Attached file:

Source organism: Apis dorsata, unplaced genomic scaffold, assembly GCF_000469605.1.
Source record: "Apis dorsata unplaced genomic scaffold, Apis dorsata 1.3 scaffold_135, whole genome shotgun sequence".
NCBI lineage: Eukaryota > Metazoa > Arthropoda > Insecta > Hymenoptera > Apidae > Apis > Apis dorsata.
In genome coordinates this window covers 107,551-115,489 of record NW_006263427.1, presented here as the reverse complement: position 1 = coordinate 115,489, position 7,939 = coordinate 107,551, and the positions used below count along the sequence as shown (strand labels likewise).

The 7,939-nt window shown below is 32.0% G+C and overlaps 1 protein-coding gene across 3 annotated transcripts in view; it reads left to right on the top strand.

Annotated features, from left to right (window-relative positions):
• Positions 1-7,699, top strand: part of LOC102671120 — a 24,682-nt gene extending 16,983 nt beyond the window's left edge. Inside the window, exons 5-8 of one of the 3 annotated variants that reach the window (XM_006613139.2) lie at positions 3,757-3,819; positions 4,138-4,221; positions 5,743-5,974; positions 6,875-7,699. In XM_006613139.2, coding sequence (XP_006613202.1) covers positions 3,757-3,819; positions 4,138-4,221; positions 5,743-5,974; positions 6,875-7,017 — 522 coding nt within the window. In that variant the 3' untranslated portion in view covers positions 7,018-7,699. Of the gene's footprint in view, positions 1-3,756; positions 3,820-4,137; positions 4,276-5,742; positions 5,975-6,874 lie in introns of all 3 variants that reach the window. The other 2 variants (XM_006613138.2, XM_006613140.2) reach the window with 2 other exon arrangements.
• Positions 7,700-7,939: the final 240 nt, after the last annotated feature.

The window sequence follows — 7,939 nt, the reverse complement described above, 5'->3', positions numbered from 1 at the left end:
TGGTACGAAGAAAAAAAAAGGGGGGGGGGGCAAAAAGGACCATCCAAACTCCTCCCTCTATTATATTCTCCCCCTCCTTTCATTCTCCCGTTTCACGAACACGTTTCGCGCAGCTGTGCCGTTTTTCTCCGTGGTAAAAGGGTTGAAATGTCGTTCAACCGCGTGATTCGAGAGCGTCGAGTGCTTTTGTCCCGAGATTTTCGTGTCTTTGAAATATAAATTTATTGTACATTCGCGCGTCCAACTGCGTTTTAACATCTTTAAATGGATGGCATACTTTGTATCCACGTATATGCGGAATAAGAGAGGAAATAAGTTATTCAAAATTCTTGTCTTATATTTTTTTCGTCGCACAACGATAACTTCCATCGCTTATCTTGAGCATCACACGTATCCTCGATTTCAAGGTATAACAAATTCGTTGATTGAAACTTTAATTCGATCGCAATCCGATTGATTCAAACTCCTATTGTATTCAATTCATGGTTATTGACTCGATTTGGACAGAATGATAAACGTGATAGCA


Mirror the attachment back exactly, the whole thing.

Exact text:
Source organism: Apis dorsata, unplaced genomic scaffold, assembly GCF_000469605.1.
Source record: "Apis dorsata unplaced genomic scaffold, Apis dorsata 1.3 scaffold_135, whole genome shotgun sequence".
NCBI lineage: Eukaryota > Metazoa > Arthropoda > Insecta > Hymenoptera > Apidae > Apis > Apis dorsata.
In genome coordinates this window covers 107,551-115,489 of record NW_006263427.1, presented here as the reverse complement: position 1 = coordinate 115,489, position 7,939 = coordinate 107,551, and the positions used below count along the sequence as shown (strand labels likewise).

The 7,939-nt window shown below is 32.0% G+C and overlaps 1 protein-coding gene across 3 annotated transcripts in view; it reads left to right on the top strand.

Annotated features, from left to right (window-relative positions):
• Positions 1-7,699, top strand: part of LOC102671120 — a 24,682-nt gene extending 16,983 nt beyond the window's left edge. Inside the window, exons 5-8 of one of the 3 annotated variants that reach the window (XM_006613139.2) lie at positions 3,757-3,819; positions 4,138-4,221; positions 5,743-5,974; positions 6,875-7,699. In XM_006613139.2, coding sequence (XP_006613202.1) covers positions 3,757-3,819; positions 4,138-4,221; positions 5,743-5,974; positions 6,875-7,017 — 522 coding nt within the window. In that variant the 3' untranslated portion in view covers positions 7,018-7,699. Of the gene's footprint in view, positions 1-3,756; positions 3,820-4,137; positions 4,276-5,742; positions 5,975-6,874 lie in introns of all 3 variants that reach the window. The other 2 variants (XM_006613138.2, XM_006613140.2) reach the window with 2 other exon arrangements.
• Positions 7,700-7,939: the final 240 nt, after the last annotated feature.

The window sequence follows — 7,939 nt, the reverse complement described above, 5'->3', positions numbered from 1 at the left end:
TGGTACGAAGAAAAAAAAAGGGGGGGGGGGCAAAAAGGACCATCCAAACTCCTCCCTCTATTATATTCTCCCCCTCCTTTCATTCTCCCGTTTCACGAACACGTTTCGCGCAGCTGTGCCGTTTTTCTCCGTGGTAAAAGGGTTGAAATGTCGTTCAACCGCGTGATTCGAGAGCGTCGAGTGCTTTTGTCCCGAGATTTTCGTGTCTTTGAAATATAAATTTATTGTACATTCGCGCGTCCAACTGCGTTTTAACATCTTTAAATGGATGGCATACTTTGTATCCACGTATATGCGGAATAAGAGAGGAAATAAGTTATTCAAAATTCTTGTCTTATATTTTTTTCGTCGCACAACGATAACTTCCATCGCTTATCTTGAGCATCACACGTATCCTCGATTTCAAGGTATAACAAATTCGTTGATTGAAACTTTAATTCGATCGCAATCCGATTGATTCAAACTCCTATTGTATTCAATTCATGGTTATTGACTCGATTTGGACAGAATGATAAACGTGATAGCA